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Real Estate As An Asset Class

Real estate as an investment asset class. What are the merits, what are the pitfalls and how do you avoid them?

From the beginning of the century through the end of 2021, the FTSE NAREIT All Equity REITs Index gained 9.6% versus 7.7% for the S&P 500. It has been one of the best investment asset classes out there. Now, that’s not been as true since interest rates started climbing, but when this interest rate cycle is over, we can expect improved performance from real estate.

Now that’s important. What I gave you were statistics for the entire real estate environment, and it does vary by sector. Office properties may not be the best properties to be invested in in this post-covid environment. For those of you who are interested in investing in real estate, you have a choice between physical real estate and what are called REITs, real estate investment trusts.

Let’s talk briefly about the merits of real estate. Steady cash flow, appreciation, diversification, and it’s a great diversifier because often there’s a negative or very weak correlation between real estate and stocks and other investments. So that makes it a great diversifier. It’s tangible. You can’t print real estate. There are enormous tax benefits and we’re going to talk about them in great detail in some of the following posts. But most people know that you can deduct your mortgage interest, your property taxes, and as an investor even depreciation.

It’s a phenomenal inflation hedge in this period where we’re worried about inflation and that inflation hedge can be supercharged if you have a low interest mortgage because not only are you getting inflation value from the property, but inflation is devaluing the mortgage. So REITs, real estate investment trusts, are basically portfolios of real estate investments and that can be by sector. Commercial real estate, multi-family, storage units, you name it. They enjoy most but not all of the benefits of physical real estate and they’re a lot easier to manage. They must pay out 90% of their earnings by IRS rules.

REITs are professionally managed and that can be sweet and as I said, you can diversify sectors. Multi-family, industrial, retail. So the tax benefits of real estate at a high level, of course you’ve got your mortgage deduction. Now, if it’s a personal home, that’s limited. There are caps on the size of the mortgage, things like that, but not for investment properties. You can deduct the property taxes, you can deduct other ancillary expenses and that can be very useful.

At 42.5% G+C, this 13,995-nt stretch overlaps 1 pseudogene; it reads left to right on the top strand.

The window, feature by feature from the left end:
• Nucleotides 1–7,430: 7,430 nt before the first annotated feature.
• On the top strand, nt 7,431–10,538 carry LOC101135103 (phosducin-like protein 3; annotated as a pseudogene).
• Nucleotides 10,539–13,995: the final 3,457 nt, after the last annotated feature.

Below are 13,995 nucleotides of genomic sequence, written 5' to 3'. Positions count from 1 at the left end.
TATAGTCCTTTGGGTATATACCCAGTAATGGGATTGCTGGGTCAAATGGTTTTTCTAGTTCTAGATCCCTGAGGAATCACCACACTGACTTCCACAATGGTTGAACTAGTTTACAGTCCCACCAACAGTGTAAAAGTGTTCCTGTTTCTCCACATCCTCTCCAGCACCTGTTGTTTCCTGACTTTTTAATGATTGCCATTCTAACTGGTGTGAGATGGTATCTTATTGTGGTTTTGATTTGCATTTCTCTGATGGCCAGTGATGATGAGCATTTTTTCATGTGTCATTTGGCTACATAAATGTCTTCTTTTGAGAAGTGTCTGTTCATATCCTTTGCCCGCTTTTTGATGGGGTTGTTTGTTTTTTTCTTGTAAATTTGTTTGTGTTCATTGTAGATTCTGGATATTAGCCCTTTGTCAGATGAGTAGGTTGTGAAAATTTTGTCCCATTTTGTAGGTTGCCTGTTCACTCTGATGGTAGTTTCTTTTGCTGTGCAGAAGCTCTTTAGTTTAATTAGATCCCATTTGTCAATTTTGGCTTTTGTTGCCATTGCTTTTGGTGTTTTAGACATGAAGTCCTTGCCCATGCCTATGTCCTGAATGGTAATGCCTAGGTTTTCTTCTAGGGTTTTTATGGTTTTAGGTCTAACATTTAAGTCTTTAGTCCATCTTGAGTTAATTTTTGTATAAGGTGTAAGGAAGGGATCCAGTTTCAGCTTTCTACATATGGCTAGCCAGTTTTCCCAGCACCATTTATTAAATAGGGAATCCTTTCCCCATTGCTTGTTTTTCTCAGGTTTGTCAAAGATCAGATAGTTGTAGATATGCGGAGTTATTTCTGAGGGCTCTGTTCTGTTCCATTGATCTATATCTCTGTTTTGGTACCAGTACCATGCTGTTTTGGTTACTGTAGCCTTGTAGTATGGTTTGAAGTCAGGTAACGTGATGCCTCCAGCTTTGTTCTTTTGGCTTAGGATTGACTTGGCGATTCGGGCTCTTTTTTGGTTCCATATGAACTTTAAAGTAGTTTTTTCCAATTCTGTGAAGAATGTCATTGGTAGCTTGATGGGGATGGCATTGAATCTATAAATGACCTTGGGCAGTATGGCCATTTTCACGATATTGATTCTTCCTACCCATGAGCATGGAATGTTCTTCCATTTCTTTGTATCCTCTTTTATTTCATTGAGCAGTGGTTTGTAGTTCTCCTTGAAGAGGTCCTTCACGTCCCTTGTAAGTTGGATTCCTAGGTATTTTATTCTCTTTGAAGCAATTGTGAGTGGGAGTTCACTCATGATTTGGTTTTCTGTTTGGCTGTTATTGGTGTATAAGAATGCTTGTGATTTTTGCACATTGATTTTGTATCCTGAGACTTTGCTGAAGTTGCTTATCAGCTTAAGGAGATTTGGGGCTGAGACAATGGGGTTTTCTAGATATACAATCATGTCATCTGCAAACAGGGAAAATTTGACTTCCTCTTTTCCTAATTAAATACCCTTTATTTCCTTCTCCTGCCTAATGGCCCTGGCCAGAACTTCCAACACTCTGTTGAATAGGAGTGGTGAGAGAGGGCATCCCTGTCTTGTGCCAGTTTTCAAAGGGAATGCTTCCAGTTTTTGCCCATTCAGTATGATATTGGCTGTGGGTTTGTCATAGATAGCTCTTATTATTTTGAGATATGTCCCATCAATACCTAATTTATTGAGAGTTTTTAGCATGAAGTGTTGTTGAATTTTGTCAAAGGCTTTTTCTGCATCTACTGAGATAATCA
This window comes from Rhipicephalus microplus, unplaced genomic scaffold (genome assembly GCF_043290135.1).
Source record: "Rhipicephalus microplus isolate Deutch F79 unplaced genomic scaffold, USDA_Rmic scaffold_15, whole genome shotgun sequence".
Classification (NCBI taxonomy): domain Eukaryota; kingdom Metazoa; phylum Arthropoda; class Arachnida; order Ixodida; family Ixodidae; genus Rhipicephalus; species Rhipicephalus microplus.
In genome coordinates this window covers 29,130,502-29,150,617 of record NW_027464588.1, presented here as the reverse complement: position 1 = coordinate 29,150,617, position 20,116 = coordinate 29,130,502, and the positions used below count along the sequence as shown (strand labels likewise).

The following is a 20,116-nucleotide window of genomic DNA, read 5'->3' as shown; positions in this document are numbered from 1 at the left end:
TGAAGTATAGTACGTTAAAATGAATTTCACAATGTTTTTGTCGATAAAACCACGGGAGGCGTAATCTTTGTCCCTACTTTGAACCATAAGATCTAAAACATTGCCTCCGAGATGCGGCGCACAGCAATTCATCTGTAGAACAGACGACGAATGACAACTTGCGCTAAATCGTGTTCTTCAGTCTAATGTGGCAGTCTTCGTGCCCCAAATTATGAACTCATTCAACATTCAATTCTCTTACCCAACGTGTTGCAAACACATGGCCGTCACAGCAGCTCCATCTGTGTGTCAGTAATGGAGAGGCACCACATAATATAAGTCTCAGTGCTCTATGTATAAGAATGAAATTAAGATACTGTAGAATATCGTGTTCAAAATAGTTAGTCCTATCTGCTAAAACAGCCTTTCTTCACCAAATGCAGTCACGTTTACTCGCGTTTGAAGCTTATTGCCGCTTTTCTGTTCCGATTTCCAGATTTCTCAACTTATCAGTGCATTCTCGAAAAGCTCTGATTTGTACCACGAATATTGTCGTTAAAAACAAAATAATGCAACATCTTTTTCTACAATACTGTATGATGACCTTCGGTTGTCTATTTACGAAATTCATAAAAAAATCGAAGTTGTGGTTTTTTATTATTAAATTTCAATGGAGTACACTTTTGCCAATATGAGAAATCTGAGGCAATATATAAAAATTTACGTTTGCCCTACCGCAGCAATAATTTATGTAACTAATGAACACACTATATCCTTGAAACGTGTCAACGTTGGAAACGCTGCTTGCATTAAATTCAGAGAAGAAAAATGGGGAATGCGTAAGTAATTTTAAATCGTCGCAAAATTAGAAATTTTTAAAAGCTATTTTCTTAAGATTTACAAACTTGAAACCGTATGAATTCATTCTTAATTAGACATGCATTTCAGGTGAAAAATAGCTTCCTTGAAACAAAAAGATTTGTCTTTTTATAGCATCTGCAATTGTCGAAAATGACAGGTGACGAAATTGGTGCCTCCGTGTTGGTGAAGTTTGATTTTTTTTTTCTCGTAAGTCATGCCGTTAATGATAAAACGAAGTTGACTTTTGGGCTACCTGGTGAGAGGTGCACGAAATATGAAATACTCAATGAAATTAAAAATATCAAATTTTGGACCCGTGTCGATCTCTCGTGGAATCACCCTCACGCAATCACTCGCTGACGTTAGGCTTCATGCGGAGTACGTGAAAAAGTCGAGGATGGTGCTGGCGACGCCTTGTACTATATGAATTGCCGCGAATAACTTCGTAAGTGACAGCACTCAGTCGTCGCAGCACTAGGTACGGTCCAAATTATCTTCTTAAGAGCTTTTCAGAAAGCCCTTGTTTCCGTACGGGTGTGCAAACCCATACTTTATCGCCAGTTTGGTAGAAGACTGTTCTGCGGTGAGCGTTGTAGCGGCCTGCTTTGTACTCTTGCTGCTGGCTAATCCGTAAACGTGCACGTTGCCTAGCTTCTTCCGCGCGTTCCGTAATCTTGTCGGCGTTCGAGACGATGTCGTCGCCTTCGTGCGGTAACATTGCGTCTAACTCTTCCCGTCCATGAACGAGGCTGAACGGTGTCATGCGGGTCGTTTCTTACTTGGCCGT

Depreciation. Depreciation is the devaluation of a property through wear. There’s all sorts of depreciation schedules. The only thing with depreciation that’s a concern is when you sell depreciation. If the property’s gained value, you have to recapture that deduction and we’ll talk about how to manage that. There’s something called a 1031 exchange, a lot of requirements, property identification, where you’re going to put the money if you can’t find a property. Then last but not least, qualified opportunity zones. A way to absolutely wipe out large capital gains.

So we talk about real estate. Let’s talk about physical real estate. Physical real estate has more merits than REITs, but it also has challenges. One of the biggest merits I think for physical real estate is not only is it a great inflation hedge, but you’ve got a mortgage on it. If you’ve got a low enough mortgage, inflation at today’s rates are paying your mortgage in essence while your property is going up in value.

The thing that I think most investors miss with physical real estate is the investment when you factor in the value of your time does not return nearly as well as the bottom line in cash. If I put my time in at $100 an hour and I’m spending 100 hours a year on it, that’s another $10,000 worth of expenses that don’t show up on paper, but are very real if there were other things you could have done with your time and made money with that. Frankly, most investors, their time is worth more than $100 an hour.

You also have the risk due to lack of diversification. Unless you’ve got a number of properties, maybe even in a number of different parts of the country and in a number of different sectors, you have very highly concentrated risk. One of the risks that’s often overlooked is the legal risk. The lawsuit risk. Landlords, especially of residential property are frequently sued and it can be for silly stuff. There are a number of attorneys out there who work on contingency and don’t have enough to do, and will think nothing of filing a nuisance lawsuit. It’s almost green mail.

So you’ve got management, you’ve got loss at risk, you’ve got the benefit of inflation and finally, illiquidity. You can’t always get your cash as fast as you need it. You can’t always sell the property as easily as possible. So should real estate be in your portfolio? Absolutely. But let’s go in with our eyes wide open. This is the first of a series of five videos and I’m going to label these videos clearly. So you may or may not feel it’s relevant to you. If that’s the case, let’s not waste time. That’s why I’ve broken it up into five short videos. We’re going to talk about depreciation deferral, 1031 Exchange, qualified opportunity zones, Delaware statutory trusts. All sorts of sophisticated methods to manage the pitfalls of investing in real estate.

If you want more information or more further conversation on this topic, please call, email me. We’ll be happy to set aside time to talk about this topic. We wish you the best of investment success.



Founder & CEO at Avion Wealth

Paul is the founder and CEO of Avion Wealth, LLC. He leads a team of wealth managers in building and executing financial plans for high net worth individuals and families. Contact Avion Wealth to speak with a financial advisor.

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